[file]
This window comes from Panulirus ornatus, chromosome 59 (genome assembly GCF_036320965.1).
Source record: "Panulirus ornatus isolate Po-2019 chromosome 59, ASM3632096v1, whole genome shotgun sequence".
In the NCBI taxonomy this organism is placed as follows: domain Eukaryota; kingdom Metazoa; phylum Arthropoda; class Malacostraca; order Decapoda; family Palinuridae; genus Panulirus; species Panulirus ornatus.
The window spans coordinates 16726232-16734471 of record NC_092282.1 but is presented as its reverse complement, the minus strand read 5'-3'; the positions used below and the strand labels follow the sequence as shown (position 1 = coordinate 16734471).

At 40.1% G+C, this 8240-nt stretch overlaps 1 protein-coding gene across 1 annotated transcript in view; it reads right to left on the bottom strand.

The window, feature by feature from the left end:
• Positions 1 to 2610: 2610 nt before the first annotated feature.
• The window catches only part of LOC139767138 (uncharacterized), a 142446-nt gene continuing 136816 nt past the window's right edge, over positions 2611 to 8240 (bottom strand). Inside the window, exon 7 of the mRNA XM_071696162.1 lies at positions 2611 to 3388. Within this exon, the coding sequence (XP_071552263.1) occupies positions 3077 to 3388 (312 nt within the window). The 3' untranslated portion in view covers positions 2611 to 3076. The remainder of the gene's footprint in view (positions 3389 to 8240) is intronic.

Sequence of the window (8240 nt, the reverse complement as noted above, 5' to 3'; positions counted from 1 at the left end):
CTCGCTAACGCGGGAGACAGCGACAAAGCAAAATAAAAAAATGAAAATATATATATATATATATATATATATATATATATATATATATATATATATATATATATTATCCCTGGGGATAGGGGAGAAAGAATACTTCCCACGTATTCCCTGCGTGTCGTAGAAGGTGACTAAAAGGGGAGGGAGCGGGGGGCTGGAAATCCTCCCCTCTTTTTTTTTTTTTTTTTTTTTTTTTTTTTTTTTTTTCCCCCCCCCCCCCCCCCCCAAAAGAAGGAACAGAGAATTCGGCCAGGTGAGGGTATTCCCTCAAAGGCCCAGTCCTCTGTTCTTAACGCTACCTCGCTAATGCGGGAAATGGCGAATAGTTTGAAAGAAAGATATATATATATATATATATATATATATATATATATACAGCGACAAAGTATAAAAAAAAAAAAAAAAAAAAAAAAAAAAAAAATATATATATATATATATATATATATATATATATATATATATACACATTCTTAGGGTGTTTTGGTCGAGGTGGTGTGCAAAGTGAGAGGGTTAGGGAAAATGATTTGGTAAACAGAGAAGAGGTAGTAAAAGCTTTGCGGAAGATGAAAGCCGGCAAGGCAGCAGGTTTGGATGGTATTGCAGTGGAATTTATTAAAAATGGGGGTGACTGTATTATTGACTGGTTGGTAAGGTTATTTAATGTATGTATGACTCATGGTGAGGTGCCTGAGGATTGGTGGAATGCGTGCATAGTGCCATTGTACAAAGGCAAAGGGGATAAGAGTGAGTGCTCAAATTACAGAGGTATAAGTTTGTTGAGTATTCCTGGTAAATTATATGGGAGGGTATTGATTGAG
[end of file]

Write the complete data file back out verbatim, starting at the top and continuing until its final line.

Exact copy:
This window comes from Panulirus ornatus, chromosome 59 (genome assembly GCF_036320965.1).
Source record: "Panulirus ornatus isolate Po-2019 chromosome 59, ASM3632096v1, whole genome shotgun sequence".
In the NCBI taxonomy this organism is placed as follows: domain Eukaryota; kingdom Metazoa; phylum Arthropoda; class Malacostraca; order Decapoda; family Palinuridae; genus Panulirus; species Panulirus ornatus.
The window spans coordinates 16726232-16734471 of record NC_092282.1 but is presented as its reverse complement, the minus strand read 5'-3'; the positions used below and the strand labels follow the sequence as shown (position 1 = coordinate 16734471).

At 40.1% G+C, this 8240-nt stretch overlaps 1 protein-coding gene across 1 annotated transcript in view; it reads right to left on the bottom strand.

The window, feature by feature from the left end:
• Positions 1 to 2610: 2610 nt before the first annotated feature.
• The window catches only part of LOC139767138 (uncharacterized), a 142446-nt gene continuing 136816 nt past the window's right edge, over positions 2611 to 8240 (bottom strand). Inside the window, exon 7 of the mRNA XM_071696162.1 lies at positions 2611 to 3388. Within this exon, the coding sequence (XP_071552263.1) occupies positions 3077 to 3388 (312 nt within the window). The 3' untranslated portion in view covers positions 2611 to 3076. The remainder of the gene's footprint in view (positions 3389 to 8240) is intronic.

Sequence of the window (8240 nt, the reverse complement as noted above, 5' to 3'; positions counted from 1 at the left end):
CTCGCTAACGCGGGAGACAGCGACAAAGCAAAATAAAAAAATGAAAATATATATATATATATATATATATATATATATATATATATATATATATATATATATATTATCCCTGGGGATAGGGGAGAAAGAATACTTCCCACGTATTCCCTGCGTGTCGTAGAAGGTGACTAAAAGGGGAGGGAGCGGGGGGCTGGAAATCCTCCCCTCTTTTTTTTTTTTTTTTTTTTTTTTTTTTTTTTTTTTCCCCCCCCCCCCCCCCCCCAAAAGAAGGAACAGAGAATTCGGCCAGGTGAGGGTATTCCCTCAAAGGCCCAGTCCTCTGTTCTTAACGCTACCTCGCTAATGCGGGAAATGGCGAATAGTTTGAAAGAAAGATATATATATATATATATATATATATATATATATATACAGCGACAAAGTATAAAAAAAAAAAAAAAAAAAAAAAAAAAAAAAATATATATATATATATATATATATATATATATATATATATATACACATTCTTAGGGTGTTTTGGTCGAGGTGGTGTGCAAAGTGAGAGGGTTAGGGAAAATGATTTGGTAAACAGAGAAGAGGTAGTAAAAGCTTTGCGGAAGATGAAAGCCGGCAAGGCAGCAGGTTTGGATGGTATTGCAGTGGAATTTATTAAAAATGGGGGTGACTGTATTATTGACTGGTTGGTAAGGTTATTTAATGTATGTATGACTCATGGTGAGGTGCCTGAGGATTGGTGGAATGCGTGCATAGTGCCATTGTACAAAGGCAAAGGGGATAAGAGTGAGTGCTCAAATTACAGAGGTATAAGTTTGTTGAGTATTCCTGGTAAATTATATGGGAGGGTATTGATTGAG